Le Pech – Cahors

I don't know the way. An early start from the gite

I don't know the way. An early start from the gite

A 6am start. The morning was cool and fresh for the walk to Cahors. It would only be 12 kilometres today.

There was a path down through the trees to rejoin the Via Podiensis. Shortly after it passed under the A20 autoroute. It was strange to see all the vehicles rushing past as I plodded on at about 4 kilometres an hour. The Way rose through woodland and wound through some small valleys continuing its up and down meanderings before flattening out onto another plateau. It seemed like an endless series of plateaux joined by winding valleys.

Paulo Coelho's Warrior of Light

Paulo Coelho's Warrior of Light

As it was still early the light was perfect. It was going to be a hot day. I played with the light and shadow and it reminded me of ‘The Warrior of Light’ that Paulo Coelho mentions in teachings in The Manual of the Warrior of Light.

Soon after rounding a bend in the small valley I came across a ‘caselle’. I had seen a few on the Way already but this one was complete and may even have been still in use. These old structures were often built as temporary dwellings or as storage for grain and other food stuffs. They are made from the limestone boulders found spread across the causses (the stony plateau in the Quercy area). They can be found both north and south of the Lot river in the Midi region.

Dry stone caselle used as temporary dwelling or store

Dry stone caselle used as temporary dwelling or store

I continued passed the small villages of Flaujac Poujols and Les Pradelles. There was a pilgrim hostel at Les Pradelles that is open only in the Summer. The trees thinned and the next few kilometres were across open scrub. After a few more kilometres I expected to see Cahors and indeed could see the deep valley ahead where it rested. It was some time however before a view of the town appeared. It was already very hot.

View of Cahors from the Way

View of Cahors from the Way

There was then a steep descent to Cahors. Crossing the Pont Louis Philippe bridge on the edge of the town I came across the pilgrim’s welcome. A small room in a former ‘Octroi de Cahors’ or toll booth at the end of the bridge. There were two friendly ladies who provided refreshments of dates and fruit juice free of charge. They also advised on accommodation and other tourist information for pilgrims as well as a stamping the credencial. One lady called a hostel for me and I headed off after she said that there was space at the Relais des Jacobins.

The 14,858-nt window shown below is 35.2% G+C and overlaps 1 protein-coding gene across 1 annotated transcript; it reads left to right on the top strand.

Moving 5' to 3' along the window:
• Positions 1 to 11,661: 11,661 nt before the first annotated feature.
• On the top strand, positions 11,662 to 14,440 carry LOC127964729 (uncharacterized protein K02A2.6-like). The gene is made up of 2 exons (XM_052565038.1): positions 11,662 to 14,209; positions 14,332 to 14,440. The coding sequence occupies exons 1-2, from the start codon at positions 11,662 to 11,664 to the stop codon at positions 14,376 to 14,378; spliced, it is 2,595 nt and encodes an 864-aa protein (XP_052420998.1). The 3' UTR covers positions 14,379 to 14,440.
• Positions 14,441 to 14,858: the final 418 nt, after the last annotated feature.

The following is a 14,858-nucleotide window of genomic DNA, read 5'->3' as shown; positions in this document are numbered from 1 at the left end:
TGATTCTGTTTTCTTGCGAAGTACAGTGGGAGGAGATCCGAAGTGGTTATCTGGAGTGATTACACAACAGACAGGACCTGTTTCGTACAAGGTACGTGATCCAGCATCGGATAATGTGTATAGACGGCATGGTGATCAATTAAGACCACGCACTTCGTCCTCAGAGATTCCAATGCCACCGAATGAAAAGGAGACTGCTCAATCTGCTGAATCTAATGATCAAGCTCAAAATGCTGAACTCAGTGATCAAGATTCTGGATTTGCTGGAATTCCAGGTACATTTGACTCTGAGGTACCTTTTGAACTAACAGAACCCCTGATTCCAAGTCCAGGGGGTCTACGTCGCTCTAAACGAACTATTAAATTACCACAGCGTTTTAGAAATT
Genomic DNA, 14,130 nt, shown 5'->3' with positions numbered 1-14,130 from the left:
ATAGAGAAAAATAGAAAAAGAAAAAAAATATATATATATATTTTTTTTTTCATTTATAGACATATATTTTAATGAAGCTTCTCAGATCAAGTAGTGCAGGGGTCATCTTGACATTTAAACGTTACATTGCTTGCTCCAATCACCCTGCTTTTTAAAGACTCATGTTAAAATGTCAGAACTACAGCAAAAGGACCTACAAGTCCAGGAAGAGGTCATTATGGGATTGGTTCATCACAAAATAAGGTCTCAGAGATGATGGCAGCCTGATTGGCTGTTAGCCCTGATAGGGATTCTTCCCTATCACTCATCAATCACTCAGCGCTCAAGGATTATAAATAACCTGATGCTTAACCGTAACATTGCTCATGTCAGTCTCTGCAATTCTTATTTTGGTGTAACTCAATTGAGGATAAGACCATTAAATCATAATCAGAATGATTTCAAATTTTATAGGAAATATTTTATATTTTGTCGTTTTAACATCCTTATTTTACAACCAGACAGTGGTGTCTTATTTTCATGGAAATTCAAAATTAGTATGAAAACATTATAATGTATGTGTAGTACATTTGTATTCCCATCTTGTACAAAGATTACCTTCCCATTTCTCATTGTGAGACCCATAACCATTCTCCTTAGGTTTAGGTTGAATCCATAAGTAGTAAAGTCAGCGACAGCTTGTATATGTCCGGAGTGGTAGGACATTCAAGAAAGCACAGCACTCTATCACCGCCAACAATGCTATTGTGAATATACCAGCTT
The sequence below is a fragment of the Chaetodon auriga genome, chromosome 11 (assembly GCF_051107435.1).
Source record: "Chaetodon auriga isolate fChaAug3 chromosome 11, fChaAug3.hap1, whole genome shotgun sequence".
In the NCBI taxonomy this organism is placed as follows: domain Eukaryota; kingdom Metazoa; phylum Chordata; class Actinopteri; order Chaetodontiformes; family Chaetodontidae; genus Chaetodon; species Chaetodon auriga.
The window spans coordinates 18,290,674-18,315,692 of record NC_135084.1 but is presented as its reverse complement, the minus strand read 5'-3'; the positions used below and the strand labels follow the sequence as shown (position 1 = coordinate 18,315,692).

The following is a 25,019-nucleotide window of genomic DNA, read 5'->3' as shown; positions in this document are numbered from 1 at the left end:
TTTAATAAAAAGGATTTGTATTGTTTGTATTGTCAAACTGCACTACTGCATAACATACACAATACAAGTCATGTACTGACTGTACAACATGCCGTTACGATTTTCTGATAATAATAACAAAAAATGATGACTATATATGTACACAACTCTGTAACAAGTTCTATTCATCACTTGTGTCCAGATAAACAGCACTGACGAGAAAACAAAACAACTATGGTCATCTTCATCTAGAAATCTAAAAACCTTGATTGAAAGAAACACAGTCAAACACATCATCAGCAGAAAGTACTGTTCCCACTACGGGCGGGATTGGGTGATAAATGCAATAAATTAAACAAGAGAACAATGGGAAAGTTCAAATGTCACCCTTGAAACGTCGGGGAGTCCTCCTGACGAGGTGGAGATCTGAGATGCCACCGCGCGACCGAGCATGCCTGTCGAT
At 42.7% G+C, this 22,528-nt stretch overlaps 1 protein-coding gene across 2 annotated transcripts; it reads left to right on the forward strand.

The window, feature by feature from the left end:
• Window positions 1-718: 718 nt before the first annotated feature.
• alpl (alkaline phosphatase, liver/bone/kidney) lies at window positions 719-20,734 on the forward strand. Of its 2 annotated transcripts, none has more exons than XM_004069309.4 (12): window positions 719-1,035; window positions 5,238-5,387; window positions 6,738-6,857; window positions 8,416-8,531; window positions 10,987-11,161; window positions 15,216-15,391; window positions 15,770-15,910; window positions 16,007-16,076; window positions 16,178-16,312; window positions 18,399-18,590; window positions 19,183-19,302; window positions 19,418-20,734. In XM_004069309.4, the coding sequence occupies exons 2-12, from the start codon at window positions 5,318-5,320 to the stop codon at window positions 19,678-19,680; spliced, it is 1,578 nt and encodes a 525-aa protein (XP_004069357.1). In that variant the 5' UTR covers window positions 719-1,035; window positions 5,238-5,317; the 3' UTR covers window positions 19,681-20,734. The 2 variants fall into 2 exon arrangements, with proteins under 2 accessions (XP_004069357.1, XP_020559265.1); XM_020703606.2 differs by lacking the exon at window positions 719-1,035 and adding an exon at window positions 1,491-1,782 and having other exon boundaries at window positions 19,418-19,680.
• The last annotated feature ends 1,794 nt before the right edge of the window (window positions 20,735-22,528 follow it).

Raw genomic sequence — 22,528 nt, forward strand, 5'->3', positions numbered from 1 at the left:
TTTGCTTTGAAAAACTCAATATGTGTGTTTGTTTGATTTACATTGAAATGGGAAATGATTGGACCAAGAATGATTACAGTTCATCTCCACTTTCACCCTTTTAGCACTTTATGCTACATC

All down hill to Cahors

All down hill to Cahors

View from the bedroom in Cahors

View from the bedroom in Cahors

When I arrived at the relais the man there assured me that he had never received a call and the Relais would be full for the next few days. There was no space for the night due to a wine festival taking place. Finally I found the Association pour l’Habitat de Jeunes en Quercy. This was an institution that provided cheap accommodation for young people until they could afford somewhere to rent. It had some beds for pilgrims as well. The room was open, clean and spacious with an en suite. It had a great view over the central grassy area and was ideal.

Later I headed off for some food and to write my notes about the day in the Miam Miam Dodo. This was the routine each day after settling in, showering and washing the socks. A simple routine that was repeated daily and I looked forward to relaxing and making notes on the days adventure.

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